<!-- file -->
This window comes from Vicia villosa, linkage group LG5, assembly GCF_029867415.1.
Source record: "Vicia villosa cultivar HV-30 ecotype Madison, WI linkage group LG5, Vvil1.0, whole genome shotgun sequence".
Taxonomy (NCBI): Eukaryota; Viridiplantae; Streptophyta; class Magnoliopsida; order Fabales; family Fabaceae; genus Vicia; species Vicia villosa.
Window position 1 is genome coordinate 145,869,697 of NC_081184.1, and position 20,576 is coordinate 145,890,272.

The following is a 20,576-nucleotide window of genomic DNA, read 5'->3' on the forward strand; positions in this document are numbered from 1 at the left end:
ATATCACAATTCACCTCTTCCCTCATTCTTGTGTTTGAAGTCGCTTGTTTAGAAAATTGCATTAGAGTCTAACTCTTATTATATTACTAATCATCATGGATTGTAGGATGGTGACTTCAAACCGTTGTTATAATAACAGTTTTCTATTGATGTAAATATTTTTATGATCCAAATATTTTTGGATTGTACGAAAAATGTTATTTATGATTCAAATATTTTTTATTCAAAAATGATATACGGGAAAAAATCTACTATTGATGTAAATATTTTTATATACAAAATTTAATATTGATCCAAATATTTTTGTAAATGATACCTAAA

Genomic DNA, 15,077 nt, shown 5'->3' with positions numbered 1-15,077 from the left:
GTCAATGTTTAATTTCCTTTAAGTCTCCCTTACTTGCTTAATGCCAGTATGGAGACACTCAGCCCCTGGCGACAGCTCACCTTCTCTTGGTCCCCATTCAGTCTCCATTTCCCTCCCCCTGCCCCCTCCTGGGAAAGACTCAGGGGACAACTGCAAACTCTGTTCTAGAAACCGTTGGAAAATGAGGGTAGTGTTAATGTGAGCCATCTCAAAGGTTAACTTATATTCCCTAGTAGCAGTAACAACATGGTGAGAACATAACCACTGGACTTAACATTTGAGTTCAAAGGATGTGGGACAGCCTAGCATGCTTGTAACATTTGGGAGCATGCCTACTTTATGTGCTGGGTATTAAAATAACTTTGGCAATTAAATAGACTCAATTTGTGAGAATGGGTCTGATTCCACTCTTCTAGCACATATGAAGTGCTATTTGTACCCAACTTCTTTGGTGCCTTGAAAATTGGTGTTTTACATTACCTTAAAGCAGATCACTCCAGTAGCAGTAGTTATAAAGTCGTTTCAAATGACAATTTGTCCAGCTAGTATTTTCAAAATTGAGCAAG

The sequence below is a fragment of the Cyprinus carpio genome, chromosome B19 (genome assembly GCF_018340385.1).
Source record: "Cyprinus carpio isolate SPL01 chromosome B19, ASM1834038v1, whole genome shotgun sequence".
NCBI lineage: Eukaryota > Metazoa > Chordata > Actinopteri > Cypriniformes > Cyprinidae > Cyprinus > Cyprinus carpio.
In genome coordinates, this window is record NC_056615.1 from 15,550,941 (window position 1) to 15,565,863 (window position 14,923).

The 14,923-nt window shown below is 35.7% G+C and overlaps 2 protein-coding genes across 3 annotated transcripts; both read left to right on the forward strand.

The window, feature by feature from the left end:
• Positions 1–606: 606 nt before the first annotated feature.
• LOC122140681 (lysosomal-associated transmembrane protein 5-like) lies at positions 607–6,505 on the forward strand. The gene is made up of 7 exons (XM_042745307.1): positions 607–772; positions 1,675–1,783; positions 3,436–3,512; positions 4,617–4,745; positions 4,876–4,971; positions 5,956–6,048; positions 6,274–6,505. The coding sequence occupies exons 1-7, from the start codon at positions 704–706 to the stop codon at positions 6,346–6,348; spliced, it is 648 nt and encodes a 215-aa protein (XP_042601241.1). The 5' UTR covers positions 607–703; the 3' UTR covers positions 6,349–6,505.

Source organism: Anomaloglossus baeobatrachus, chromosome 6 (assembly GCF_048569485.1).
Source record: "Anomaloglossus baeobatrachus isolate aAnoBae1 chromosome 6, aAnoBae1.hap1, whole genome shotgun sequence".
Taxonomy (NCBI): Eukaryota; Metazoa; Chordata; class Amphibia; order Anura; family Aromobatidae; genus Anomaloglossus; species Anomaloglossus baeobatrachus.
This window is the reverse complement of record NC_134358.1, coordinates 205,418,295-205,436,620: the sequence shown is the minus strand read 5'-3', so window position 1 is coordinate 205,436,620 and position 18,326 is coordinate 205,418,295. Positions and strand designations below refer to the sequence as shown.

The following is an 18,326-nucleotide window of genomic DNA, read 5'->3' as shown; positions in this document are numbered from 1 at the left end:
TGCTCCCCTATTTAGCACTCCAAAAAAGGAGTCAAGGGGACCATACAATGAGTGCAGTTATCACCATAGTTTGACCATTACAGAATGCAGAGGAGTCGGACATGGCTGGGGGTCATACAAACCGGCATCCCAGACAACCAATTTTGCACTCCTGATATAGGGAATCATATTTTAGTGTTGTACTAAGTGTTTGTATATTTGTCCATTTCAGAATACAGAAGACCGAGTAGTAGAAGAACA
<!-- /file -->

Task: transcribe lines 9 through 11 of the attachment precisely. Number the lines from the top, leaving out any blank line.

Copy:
The sequence below is a fragment of the Cyprinus carpio genome, chromosome B19 (genome assembly GCF_018340385.1).
Source record: "Cyprinus carpio isolate SPL01 chromosome B19, ASM1834038v1, whole genome shotgun sequence".
NCBI lineage: Eukaryota > Metazoa > Chordata > Actinopteri > Cypriniformes > Cyprinidae > Cyprinus > Cyprinus carpio.